Absence of karyotype abnormalities in patients with familial urothelial cell carcinoma

Katja K.H. Aben, Merryn V.E. Macville, Dominique F.C.M. Smeets, Mark P. Schoenberg, J. Alfred Witjes, Lambertus A.L.M. Kiemeney

Research output: Contribution to journalArticlepeer-review

7 Scopus citations


Objectives. In a previous pilot study, a constitutional balanced translocation t(5;20)(p15;q11) was identified in a family with urothelial cell carcinoma (UCC). The purpose of this study was to find (additional) constitutional chromosomal abnormalities in selected families to obtain an indication for genome location(s) of UCC susceptibility gene(s). Methods. UCC families were selected through an ongoing study on familial clustering of UCC, the largest study on this subject ever performed. This study included 1193 new patients with UCC of the bladder, ureter, and renal pelvis, identified from the population-based cancer registries of the Dutch Comprehensive Cancer Centers East and South. Information on demographic factors, smoking habits, and family history of UCC was collected by postal questionnaires. UCC in the families was verified with pathology reports. Thirty families were selected in which 2 or 3 individuals were affected, preferably diagnosed at a relatively young age. Blood samples were obtained from all probands, and routine cytogenetic analysis was performed on 23 male and 7 female UCC patients. Subsequent spectral karyotyping was performed in 4 patients from families, which were most suggestive for an inherited etiology. Results. No aberrant chromosomal features were found by either classical or spectral karyotype analyses. Conclusions. It is conceivable that genetic germline abnormalities do exist in the patients in our study but are below the detection limit of the explorative methods used in this study.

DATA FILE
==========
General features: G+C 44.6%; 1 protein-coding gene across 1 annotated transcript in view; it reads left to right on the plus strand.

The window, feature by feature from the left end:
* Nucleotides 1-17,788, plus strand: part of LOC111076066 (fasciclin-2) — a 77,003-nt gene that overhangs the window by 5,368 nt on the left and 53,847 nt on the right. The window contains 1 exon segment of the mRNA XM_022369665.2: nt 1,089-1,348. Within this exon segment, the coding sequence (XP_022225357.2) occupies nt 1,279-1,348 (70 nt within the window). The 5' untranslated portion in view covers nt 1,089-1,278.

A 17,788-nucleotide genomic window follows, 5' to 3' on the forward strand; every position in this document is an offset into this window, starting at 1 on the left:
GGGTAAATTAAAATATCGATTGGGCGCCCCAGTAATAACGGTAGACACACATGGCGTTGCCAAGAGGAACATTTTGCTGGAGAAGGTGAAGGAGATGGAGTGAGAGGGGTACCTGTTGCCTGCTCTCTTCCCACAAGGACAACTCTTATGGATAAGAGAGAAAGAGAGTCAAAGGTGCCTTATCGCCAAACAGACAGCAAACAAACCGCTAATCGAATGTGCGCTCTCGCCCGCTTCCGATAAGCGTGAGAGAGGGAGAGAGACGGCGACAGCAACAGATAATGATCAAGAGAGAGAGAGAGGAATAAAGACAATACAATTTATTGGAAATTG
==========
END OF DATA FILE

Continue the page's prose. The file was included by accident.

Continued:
Original languageEnglish (US)
Pages (from-to)266-269
Number of pages4
Issue number2
StatePublished - 2001
Externally publishedYes

ASJC Scopus subject areas

  • Urology


Dive into the research topics of 'Absence of karyotype abnormalities in patients with familial urothelial cell carcinoma'. Together they form a unique fingerprint.

Cite this